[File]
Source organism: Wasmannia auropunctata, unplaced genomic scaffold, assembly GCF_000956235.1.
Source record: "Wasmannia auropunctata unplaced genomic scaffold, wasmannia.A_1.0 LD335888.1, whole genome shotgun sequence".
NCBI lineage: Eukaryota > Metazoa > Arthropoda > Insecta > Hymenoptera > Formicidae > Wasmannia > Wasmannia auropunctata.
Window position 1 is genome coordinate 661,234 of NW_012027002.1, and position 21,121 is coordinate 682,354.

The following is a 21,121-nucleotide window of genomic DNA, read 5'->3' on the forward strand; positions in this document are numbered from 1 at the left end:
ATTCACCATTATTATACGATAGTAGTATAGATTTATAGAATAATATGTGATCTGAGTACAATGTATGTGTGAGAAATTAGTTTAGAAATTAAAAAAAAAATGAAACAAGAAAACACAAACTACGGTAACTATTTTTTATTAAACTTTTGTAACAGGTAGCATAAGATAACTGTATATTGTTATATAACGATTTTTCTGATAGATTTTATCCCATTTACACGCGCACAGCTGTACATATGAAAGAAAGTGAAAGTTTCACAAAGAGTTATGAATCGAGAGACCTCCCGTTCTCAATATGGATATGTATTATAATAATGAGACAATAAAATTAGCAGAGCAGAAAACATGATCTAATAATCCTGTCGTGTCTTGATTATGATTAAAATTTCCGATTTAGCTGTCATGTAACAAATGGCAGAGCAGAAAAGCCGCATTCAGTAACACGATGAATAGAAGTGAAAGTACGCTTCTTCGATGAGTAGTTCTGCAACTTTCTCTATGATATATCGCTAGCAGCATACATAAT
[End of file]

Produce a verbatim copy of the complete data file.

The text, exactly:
Source organism: Wasmannia auropunctata, unplaced genomic scaffold, assembly GCF_000956235.1.
Source record: "Wasmannia auropunctata unplaced genomic scaffold, wasmannia.A_1.0 LD335888.1, whole genome shotgun sequence".
NCBI lineage: Eukaryota > Metazoa > Arthropoda > Insecta > Hymenoptera > Formicidae > Wasmannia > Wasmannia auropunctata.
Window position 1 is genome coordinate 661,234 of NW_012027002.1, and position 21,121 is coordinate 682,354.

The following is a 21,121-nucleotide window of genomic DNA, read 5'->3' on the forward strand; positions in this document are numbered from 1 at the left end:
ATTCACCATTATTATACGATAGTAGTATAGATTTATAGAATAATATGTGATCTGAGTACAATGTATGTGTGAGAAATTAGTTTAGAAATTAAAAAAAAAATGAAACAAGAAAACACAAACTACGGTAACTATTTTTTATTAAACTTTTGTAACAGGTAGCATAAGATAACTGTATATTGTTATATAACGATTTTTCTGATAGATTTTATCCCATTTACACGCGCACAGCTGTACATATGAAAGAAAGTGAAAGTTTCACAAAGAGTTATGAATCGAGAGACCTCCCGTTCTCAATATGGATATGTATTATAATAATGAGACAATAAAATTAGCAGAGCAGAAAACATGATCTAATAATCCTGTCGTGTCTTGATTATGATTAAAATTTCCGATTTAGCTGTCATGTAACAAATGGCAGAGCAGAAAAGCCGCATTCAGTAACACGATGAATAGAAGTGAAAGTACGCTTCTTCGATGAGTAGTTCTGCAACTTTCTCTATGATATATCGCTAGCAGCATACATAAT